icomply asked DCI Mick Neville, Head of Central Forensic Image Unit at New Scotland Yard, for his expert opinion on the effectiveness of CCTV as evidence for police.

Do the police inform control rooms of results of evidence captured?

“As we standardise our procedures across London, we recognise that informing CCTV control rooms of results is vital to continue in partnership.  We can now track CCTV cases via our crime reporting system, so it is now far easier to give results.   We also want all VIIDOs (our specialist image / CCTV units) to run CCTV Partnership meetings with key CCTV providers (e.g. CCTV control rooms, bus CCTV managers, shopping centre CCTV operators etc) and results can be exchanged there.    Control rooms could assist by always requesting the crime number of a case where they have supplied CCTV – it is then far easier to track the result.  We publicise good results as much as possible to show that we, the Met, are using CCTV effectively.”

Who produces the DVD/CD copies of evidence?

“We convert all footage to DVD movie format, whilst retaining the original format.  The DVD is the easiest to play in interview with suspect, for CPS and at court.  The original format is rarely used after conversion to DVD, but it is available, if required, by the court.”

In your opinion, should the police offer compensation for control room costs of producing DVD/CD copies of evidence?

“The council CCTV control rooms were paid for out of the Home Office crime prevention budget.   They are also used to generate funding for the council by fining motorists for parking / driving offences.  I do not believe that the police should pay for footage of crime, when control rooms were set up for this purpose.”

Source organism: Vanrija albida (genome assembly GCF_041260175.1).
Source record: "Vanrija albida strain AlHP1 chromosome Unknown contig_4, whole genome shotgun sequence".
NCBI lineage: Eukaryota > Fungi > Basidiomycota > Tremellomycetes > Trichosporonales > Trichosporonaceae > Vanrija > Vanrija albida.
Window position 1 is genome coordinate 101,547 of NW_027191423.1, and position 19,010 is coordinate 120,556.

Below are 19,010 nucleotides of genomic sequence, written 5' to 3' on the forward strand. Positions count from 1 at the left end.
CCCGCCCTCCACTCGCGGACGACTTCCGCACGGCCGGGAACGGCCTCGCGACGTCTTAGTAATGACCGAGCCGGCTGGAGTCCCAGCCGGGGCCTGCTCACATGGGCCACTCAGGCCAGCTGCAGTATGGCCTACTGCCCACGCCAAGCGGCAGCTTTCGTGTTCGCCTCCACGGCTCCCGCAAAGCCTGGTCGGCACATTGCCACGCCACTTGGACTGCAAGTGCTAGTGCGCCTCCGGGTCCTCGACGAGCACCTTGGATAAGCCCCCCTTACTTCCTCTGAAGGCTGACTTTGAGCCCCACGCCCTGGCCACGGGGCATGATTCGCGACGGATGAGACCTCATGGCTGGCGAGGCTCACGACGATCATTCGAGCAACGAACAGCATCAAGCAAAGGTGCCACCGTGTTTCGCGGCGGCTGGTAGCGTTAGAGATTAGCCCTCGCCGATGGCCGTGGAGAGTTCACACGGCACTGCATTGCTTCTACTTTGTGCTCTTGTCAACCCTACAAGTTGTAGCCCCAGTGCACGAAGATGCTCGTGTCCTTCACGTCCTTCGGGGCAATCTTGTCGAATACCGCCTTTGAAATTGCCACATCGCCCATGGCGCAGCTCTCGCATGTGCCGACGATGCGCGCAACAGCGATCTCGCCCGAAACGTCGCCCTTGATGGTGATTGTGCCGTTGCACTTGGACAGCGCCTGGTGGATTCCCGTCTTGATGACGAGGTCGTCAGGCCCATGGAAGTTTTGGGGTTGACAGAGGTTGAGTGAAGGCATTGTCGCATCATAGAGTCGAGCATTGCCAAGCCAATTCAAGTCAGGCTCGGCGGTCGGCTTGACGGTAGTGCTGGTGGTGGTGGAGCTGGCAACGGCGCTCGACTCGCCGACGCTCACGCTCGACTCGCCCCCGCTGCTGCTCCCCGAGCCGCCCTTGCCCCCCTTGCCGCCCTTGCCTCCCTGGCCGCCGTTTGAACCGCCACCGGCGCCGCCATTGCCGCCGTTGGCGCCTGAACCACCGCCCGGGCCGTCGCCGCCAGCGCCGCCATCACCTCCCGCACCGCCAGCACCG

Is national CCTV effective in capturing criminal incidents?

“CCTV is a great help.  For example, the Met Police have arrested & prosecuted over 3000 suspects for offences committed during the riots of 2011.  Over 2000 of these cases are based solely on CCTV viewing to find the suspect, identify him and produce evidence of the offence.  Over a year after the riots, we are still charging offenders using the CCTV.    Each week the Met Circulation Unit receives and circulates 400+ images of offenders “caught on camera” and this number grows…”

Does national CCTV act as a strong deterrent for crime?

“It does, as long as the CCTV is used to successfully detect crime.  Criminals are not frightened of signs saying “CCTV in the area” – they become frightened of CCTV when they, or there close associates, have been arrested and put in a cell as a result of CCTV.  It must be an end to end forensic system as with fingerprints and DNA use.”

Is more government funding the key to improving national CCTV?

“Funding is useful – BUT working in a systematic end to end, forensic manner is most important.  It is no good capturing excellent footage of crime without the back up of police producing identifiable images of offenders, having comprehensive methods of circulating so that the suspect is recognised in accordance with the law, then ensuring that this evidence is used and tracked through arrest, charge and court use.

CCTV led cases are a third of the cost of fingerprint and DNA cases – hence in this time of reduced funding, they provide a cost effective method of catching criminals.  The Met Police leads the world in the use of CCTV and forensic images to catch criminals caught on camera!”

We’d like to thank DCI Mick Neville for his time in this blog post.  If you’re a CCTV expert and you’d like to contribute to this debate, either leave a comment below or get in touch to schedule an interview.